Weil, Robert E. A Cabinet of Curiosities: Inquiries Into Museums and Their Prospects. Washington: Smithsonian Institution Press, 1995.
The museum profession’s leading theorist considers the abilities of museums to survive and succeed in the future. Concentrating on the important function of the public in museums, Weil argues that American museums face an increasing challenge to demonstrate their ability to connect with an ever more diverse audience, and simultaneously withstand changes in government involvement.
Kirshenblatt-Gimblett, Barbara. Destination Culture : Tourism, Museums, and Heritage. Berkeley: University of California Press, 1998.
To make themselves profitable, museums are marketing themselves as tourist attractions. To make locations into destinations, tourism is staging the world as a museum. Both promise to deliver heritage. Although heritage is marketed as something old, the author argues that heritage is actually a new mode of cultural production that revives dying ways of life, economies, and places. The techniques of display are discussed in a variety of settings: museums, festivals, world’s fairs, memorials, and tourist attractions, where the very fact that objects are collected and exhibited conveys meaning to visitors.
Dubin, Steven C. Displays of Power: Controversy in the American Museum Crom the Enola Gay to Sensation. New York and London: New York University Press, 2000.
Museums have become ground zero in America’s culture wars. The author of this title argues that museum exhibitions have always been “displays of power.” Today’s exhibits represent new issues and interests, and groups have mobilized to force their own perspective on exhibits or to prevent opposing opinions from being expressed. The book examines shows from the 1990s about ethnicity, slavery, Freud, the Old West, and the dropping of the atomic bomb by the Enola Gay.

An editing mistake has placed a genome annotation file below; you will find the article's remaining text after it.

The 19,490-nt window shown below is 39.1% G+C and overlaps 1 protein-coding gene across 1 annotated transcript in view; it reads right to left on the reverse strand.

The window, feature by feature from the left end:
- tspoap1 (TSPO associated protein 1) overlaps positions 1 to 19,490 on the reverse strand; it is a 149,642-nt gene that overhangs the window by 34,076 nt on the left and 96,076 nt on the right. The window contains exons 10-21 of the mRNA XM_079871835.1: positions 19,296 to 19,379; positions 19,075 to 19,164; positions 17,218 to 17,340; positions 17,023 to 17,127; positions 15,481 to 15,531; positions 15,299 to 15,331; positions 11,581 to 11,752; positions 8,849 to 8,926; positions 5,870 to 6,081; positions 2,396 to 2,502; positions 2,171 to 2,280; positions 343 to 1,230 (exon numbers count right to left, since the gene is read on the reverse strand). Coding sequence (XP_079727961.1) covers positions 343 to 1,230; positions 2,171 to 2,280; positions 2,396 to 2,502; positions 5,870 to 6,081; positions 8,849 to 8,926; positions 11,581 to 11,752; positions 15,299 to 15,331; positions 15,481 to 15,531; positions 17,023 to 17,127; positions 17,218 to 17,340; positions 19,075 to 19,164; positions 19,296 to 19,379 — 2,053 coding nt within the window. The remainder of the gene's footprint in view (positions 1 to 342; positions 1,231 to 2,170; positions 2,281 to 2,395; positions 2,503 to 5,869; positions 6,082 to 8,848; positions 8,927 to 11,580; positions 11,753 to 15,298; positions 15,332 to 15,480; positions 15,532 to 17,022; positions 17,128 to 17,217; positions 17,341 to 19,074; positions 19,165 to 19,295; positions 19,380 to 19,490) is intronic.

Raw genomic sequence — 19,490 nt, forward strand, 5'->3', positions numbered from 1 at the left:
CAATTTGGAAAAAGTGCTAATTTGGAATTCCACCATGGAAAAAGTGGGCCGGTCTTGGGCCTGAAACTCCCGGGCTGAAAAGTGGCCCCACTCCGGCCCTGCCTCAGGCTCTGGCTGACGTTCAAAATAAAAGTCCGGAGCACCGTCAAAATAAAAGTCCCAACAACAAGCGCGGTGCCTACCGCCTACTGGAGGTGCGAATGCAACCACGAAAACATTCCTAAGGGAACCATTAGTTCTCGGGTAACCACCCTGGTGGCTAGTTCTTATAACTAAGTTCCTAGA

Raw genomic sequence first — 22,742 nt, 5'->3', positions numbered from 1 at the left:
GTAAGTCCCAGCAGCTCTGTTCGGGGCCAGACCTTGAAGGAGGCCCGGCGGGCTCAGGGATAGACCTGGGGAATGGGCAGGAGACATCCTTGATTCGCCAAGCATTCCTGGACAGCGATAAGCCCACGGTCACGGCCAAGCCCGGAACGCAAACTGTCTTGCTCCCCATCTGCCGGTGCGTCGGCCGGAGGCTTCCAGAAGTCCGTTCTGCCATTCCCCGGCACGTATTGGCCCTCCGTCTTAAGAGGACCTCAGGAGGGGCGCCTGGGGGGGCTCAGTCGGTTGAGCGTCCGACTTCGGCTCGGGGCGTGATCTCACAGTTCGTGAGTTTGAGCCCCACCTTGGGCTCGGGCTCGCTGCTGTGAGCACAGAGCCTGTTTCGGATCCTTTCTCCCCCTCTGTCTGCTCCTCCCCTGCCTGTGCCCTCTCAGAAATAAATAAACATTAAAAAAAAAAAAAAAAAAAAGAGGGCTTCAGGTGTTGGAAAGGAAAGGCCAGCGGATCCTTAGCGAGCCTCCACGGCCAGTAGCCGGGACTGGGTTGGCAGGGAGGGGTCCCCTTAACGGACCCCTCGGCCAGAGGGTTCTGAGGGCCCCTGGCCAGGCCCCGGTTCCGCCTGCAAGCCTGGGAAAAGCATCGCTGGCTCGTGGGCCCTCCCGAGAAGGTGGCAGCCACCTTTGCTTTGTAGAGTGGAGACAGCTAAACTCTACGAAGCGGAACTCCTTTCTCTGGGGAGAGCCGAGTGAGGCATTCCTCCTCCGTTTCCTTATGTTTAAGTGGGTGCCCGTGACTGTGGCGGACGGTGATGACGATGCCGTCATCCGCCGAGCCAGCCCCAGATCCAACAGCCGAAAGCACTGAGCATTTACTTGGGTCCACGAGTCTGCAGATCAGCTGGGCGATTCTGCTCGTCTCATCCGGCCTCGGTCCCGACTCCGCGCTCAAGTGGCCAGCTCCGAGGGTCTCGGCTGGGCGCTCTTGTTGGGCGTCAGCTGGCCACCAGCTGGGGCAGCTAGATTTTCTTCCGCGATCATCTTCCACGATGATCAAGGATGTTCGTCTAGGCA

Lubar, Steven and W. David Kingery ed. History From Things: Essays on Material Culture. Washington: Smithsonian Institution Press, 1993.
This title explores the emerging field of material culture and demonstrates that the study of artifacts can disclose important facts about past cultures. Eighteen essays describe how to “read” artifacts, how to “listen” to landscapes and locations, and how to apply methods and theories to historical inquiry to reconstruct and reinterpret the past.
Weil, Stephen E. Making Museums Matter. Washington: Smithsonian Institution Press, 2002.
In an environment of shrinking resources, museums must be able to make themselves matter. In this engaging collection of essays, renowned museum commentator Weil discusses just how museums can earn their keep by enriching both the individual lives and the general well-being of the communities they serve. Sections of essays are titled: “The Museum in Pursuit of Excellence,” “The Museum as Workplace,” “The Museum as Palace,” and “The Museum in the Public Sphere.” Also available in a cloth binding format.
Alexander, Edward P. The Museum in America: Innovators and Pioneers. Walnut Creek: AltaMira Press, 1997.
Today’s museum was not born, but made. The efforts of visionary museum innovators transformed the 19th century’s collections of curios into today’s institutions of public service and education. The Museum in America recounts the colorful histories of 13 leading museum figures from the formative period around the turn of the century. For any museum professional or student interested in the history of the museum, this is the place to start.
Hein, Hilde S. The Museum in Transition: A Philosophical Perspective. Washington: Smithsonian Institution Press, 2000.